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Landscape lessons from the 1987 fire in Pebble Beach.

Fires teach harsh lessons. And those lessons have been starkly apparent over the last two summers, when fires have swept through several Western communities. If we have another dry winter this year, yet fail to reduce fire risks around homes in high-danger areas, next summer could be even worse. On the last day of May, 1987, a fire swept up a hillside in Pebble Beach, California, eventually burning 140 acres and destroying 31 homes. Fueling the flames were a thick accumulation of dry needies under the native pines, overgrown brush close to homes, and flammable roofs on many of the houses. The house pictured above, owned by Barbara Burdick, was spared by the fire, though some of its landscaping was destroyed. However, a 40-foot-wide swath of that garden, planted with slow-to-ignite ground cover, actually helped keep flames at bay. And falling embers from surrounding trees failed to ignite the house's asphalt-and-gravel built-up roof.

A year later, new plants take root, old ones resprout After the fire, the garden was cleared and replanted with drought-tolerant species. Burned trees and shrubs were cut back but their root systems were left in place to help prevent erosion. Some plants have since resprouted.

In fact, nature's response to most fires is rapid regrowth, which can cause problems when you're trying to relandscape. On the Burdick property, the fire caused many seeds, including Monterey pine and weedy broom, to germinate. Such plants can be killed with contact weed killers or prevented with pre-emergent herbicides. However, native plants that grow or resprout in burned areas are often the best adapted for that region; if possible, save or transplant them.

To control erosion in steep areas, some of the area's residents laid down soil-holding jute netting, then planted through it; others built retaining walls. Seeding with annual rye grass is another good but temporary erosion control.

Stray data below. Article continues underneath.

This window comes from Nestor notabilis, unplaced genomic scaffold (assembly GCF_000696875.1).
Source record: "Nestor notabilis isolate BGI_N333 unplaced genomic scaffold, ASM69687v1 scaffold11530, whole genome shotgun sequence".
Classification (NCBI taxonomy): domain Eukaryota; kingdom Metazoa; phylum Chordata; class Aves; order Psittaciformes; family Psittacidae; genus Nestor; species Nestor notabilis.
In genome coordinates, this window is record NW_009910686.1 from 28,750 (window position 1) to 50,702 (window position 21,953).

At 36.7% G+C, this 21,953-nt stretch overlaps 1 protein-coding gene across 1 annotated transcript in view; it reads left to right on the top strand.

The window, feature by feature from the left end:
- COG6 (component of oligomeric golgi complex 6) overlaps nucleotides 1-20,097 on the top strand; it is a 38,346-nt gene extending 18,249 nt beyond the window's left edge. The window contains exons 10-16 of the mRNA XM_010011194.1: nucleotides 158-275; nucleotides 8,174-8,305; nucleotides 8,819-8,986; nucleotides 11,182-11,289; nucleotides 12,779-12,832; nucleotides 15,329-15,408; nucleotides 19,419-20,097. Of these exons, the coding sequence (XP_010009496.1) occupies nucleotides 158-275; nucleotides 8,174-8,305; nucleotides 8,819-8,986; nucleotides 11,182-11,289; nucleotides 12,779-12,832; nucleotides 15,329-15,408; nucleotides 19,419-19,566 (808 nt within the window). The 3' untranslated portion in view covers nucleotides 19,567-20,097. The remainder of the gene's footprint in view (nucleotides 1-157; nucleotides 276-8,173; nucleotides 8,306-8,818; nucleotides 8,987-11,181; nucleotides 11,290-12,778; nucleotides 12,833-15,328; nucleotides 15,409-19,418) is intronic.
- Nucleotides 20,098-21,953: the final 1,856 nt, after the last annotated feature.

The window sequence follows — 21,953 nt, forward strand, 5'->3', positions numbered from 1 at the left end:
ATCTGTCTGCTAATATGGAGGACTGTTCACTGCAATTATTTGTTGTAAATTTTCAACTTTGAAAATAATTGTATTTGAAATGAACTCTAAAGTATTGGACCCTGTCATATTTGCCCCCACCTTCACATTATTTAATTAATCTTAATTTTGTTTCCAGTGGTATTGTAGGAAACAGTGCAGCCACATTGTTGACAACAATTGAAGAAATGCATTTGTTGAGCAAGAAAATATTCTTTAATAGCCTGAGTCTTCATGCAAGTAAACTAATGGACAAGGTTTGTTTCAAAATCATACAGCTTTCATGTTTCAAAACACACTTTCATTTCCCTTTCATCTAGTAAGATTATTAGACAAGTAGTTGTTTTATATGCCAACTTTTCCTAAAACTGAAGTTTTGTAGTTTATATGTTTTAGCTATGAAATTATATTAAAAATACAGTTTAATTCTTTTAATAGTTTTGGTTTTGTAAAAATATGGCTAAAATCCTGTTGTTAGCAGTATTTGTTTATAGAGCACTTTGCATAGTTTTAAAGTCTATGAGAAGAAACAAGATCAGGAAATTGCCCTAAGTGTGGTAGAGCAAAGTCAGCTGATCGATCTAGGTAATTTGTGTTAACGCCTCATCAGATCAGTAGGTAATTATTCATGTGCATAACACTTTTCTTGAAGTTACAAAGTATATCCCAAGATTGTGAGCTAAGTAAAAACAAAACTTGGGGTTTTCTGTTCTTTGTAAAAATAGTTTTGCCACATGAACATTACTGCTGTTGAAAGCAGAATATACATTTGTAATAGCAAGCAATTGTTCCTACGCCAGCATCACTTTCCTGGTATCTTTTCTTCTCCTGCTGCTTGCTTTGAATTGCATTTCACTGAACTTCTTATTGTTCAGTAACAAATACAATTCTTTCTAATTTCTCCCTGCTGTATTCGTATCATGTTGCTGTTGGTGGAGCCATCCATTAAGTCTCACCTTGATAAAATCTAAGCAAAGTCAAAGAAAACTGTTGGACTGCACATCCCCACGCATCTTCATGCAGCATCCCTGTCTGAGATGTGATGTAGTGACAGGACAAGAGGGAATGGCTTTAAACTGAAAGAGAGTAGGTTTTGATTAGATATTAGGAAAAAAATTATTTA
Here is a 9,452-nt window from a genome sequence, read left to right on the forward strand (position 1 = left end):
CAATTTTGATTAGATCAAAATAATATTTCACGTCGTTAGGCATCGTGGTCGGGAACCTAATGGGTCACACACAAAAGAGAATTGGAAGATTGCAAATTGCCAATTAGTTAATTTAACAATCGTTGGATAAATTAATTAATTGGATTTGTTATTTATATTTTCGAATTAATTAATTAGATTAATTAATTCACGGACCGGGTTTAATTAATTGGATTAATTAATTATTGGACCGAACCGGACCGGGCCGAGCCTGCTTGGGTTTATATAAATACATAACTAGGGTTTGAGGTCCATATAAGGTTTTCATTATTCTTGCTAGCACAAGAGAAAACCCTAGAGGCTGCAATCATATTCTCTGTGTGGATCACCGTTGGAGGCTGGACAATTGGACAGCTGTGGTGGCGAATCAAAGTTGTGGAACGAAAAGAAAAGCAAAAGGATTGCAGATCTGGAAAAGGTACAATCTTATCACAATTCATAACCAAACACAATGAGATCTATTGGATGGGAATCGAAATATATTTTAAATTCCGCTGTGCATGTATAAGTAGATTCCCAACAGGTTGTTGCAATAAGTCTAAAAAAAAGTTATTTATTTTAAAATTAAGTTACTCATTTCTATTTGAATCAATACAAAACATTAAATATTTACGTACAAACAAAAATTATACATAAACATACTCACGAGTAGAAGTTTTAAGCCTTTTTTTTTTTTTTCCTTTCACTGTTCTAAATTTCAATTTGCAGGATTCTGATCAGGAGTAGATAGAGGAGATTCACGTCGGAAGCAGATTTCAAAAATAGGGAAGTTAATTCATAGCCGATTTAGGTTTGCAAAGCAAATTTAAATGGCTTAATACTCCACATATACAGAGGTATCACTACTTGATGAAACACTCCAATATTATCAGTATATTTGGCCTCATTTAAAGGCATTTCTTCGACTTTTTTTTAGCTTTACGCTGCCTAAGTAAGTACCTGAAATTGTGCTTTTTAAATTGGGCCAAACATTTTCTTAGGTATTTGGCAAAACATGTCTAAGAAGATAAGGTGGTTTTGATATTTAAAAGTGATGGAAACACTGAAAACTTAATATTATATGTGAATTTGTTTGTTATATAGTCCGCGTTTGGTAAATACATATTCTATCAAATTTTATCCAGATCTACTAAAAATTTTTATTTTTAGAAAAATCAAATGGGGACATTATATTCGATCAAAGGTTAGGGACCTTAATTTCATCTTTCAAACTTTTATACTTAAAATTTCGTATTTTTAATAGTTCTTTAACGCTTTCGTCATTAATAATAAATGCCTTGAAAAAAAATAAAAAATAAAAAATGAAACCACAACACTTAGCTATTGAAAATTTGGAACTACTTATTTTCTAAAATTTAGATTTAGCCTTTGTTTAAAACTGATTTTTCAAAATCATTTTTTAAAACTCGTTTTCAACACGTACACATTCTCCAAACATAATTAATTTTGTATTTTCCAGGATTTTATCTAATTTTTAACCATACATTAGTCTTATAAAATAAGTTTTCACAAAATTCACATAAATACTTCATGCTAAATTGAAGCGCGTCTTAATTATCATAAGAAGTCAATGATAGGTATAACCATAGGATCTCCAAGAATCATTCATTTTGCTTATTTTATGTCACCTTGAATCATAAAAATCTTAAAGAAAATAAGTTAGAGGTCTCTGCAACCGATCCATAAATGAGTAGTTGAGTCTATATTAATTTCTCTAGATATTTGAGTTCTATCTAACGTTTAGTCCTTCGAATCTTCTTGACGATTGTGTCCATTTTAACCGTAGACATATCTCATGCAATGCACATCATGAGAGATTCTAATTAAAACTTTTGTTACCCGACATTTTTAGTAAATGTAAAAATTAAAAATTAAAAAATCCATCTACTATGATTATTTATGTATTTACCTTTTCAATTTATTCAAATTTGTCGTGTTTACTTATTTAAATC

Where fire burns extremely hot, topsoil can be damaged or destroyed. When this happens, you need to break up the ground and work in compost or other organic matter.

How to reduce fire risks around your house, and a helpful Sunset reprint

If you live in an area prone to fires, these steps could reduce the risk of serious damage to your property:

Trim trees near the house. Cut back any limbs hanging over the roof. Also remove branches growing within 10 feet of the chimney.

Plant fire-resistant ground covers. Ask your nurseryman to recommend plant types suitable to your area.

Clear brush. Allow at least 18 feet between large shrubs; prune dead twigs and leaves. When possible, mow large areas of seasonal grass once seeds have ripened.

Beyond 100 feet from the house, cut back native woody chaparral yearly. Remove highly combustible shrubs such as ones with oily stems and leaves. Clear excessive leaf litter ftom the ground, rooftops, and gutters.

For a reprint of the article Protecting your home against brushfire, send $1 to Brushfire Reprint, Sunset Magazine, 80 Willow Rd., Menlo Park, Calif. 94025.
COPYRIGHT 1988 Sunset Publishing Corp.
No portion of this article can be reproduced without the express written permission from the copyright holder.
Copyright 1988 Gale, Cengage Learning. All rights reserved.

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Date:Nov 1, 1988
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